The CareerEdge Funders Collaborative received a $125,000 grant from the National Fund for Workforce Solutions funded by The Boeing Co.
The manufacturing workforce in Sarasota and Manatee counties is getting a boost.
CareerEdge Funders Collaborative, the workforce economic development initiative of the Greater Sarasota Chamber of Commerce that works to provide opportunities for better jobs and wages in Manatee and Sarasota counties, was selected to receive a $125,000 grant from the National Fund for Workforce Solutions, funded by The Boeing Co. The grant’s specific purpose is for on-the-job training in high-demand advanced manufacturing skills.
Mireya Eavey, executive vice president of CareerEdge and education initiatives, tells Coffee Talk the grant will help build manufacturing skill sets in the area. “Most on-the-job manufacturing grants are for new people entering the workforce,” she says. “This grant allows us to provide the on-the-job training to an existing employee who wants to move into a new area and learn new skills.”
CareerEdge will assist with 40 workers during the two-year grant and provide 50% salary reimbursement. “By providing half their wages, it entices more employers to really look at the employees they have in-house,” Eavey says.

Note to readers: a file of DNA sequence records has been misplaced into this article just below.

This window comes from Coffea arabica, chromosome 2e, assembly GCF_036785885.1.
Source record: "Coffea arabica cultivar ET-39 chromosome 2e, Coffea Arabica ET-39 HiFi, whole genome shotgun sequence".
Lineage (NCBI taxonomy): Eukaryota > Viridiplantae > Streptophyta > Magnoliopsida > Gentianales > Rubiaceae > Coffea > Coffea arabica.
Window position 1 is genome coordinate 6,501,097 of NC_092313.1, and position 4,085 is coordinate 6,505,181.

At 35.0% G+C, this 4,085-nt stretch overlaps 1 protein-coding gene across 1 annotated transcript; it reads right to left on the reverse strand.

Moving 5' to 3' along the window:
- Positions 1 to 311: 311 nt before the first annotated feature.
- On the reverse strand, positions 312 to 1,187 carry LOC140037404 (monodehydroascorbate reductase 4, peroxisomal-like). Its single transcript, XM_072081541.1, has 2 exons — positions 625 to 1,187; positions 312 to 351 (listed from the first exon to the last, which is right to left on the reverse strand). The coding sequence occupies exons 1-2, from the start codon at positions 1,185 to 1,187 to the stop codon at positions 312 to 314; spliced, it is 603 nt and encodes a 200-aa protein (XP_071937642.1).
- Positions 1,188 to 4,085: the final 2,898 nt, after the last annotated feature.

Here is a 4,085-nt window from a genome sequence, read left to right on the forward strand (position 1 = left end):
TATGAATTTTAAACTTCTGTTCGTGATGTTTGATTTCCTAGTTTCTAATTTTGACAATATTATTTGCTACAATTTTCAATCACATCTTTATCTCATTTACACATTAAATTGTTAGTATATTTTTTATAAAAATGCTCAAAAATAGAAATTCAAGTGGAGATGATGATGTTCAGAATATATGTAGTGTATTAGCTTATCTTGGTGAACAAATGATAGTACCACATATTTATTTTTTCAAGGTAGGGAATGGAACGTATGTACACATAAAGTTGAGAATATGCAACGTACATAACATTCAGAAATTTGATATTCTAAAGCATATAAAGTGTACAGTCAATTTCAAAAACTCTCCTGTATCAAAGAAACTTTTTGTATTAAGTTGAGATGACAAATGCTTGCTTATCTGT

CareerEdge is meeting with manufacturing companies to find employees who would be a good match. The program could help employers fill positions that are harder to fill with existing employees.
Employers who are interested and have someone in mind to be trained must submit an online application that includes questions about the employee’s current wages, skill sets the employee will learn, what the employee’s new job title will be after the training and what the wage increase will be. “One of the things we are focusing on with the grant is we want to have more women go into manufacturing,” Eavey says. “We’re really targeting women with this grant.”
CareerEdge will collect results of the program using a database and third-party evaluator to report its outcomes after the first and second year.
“The long-term impact is that we have higher-skill individuals in advanced manufacturing as well as more awareness that manufacturing has great careers,” Eavey says. “I want people to see if they continue learning and training, they can make a good career in manufacturing.”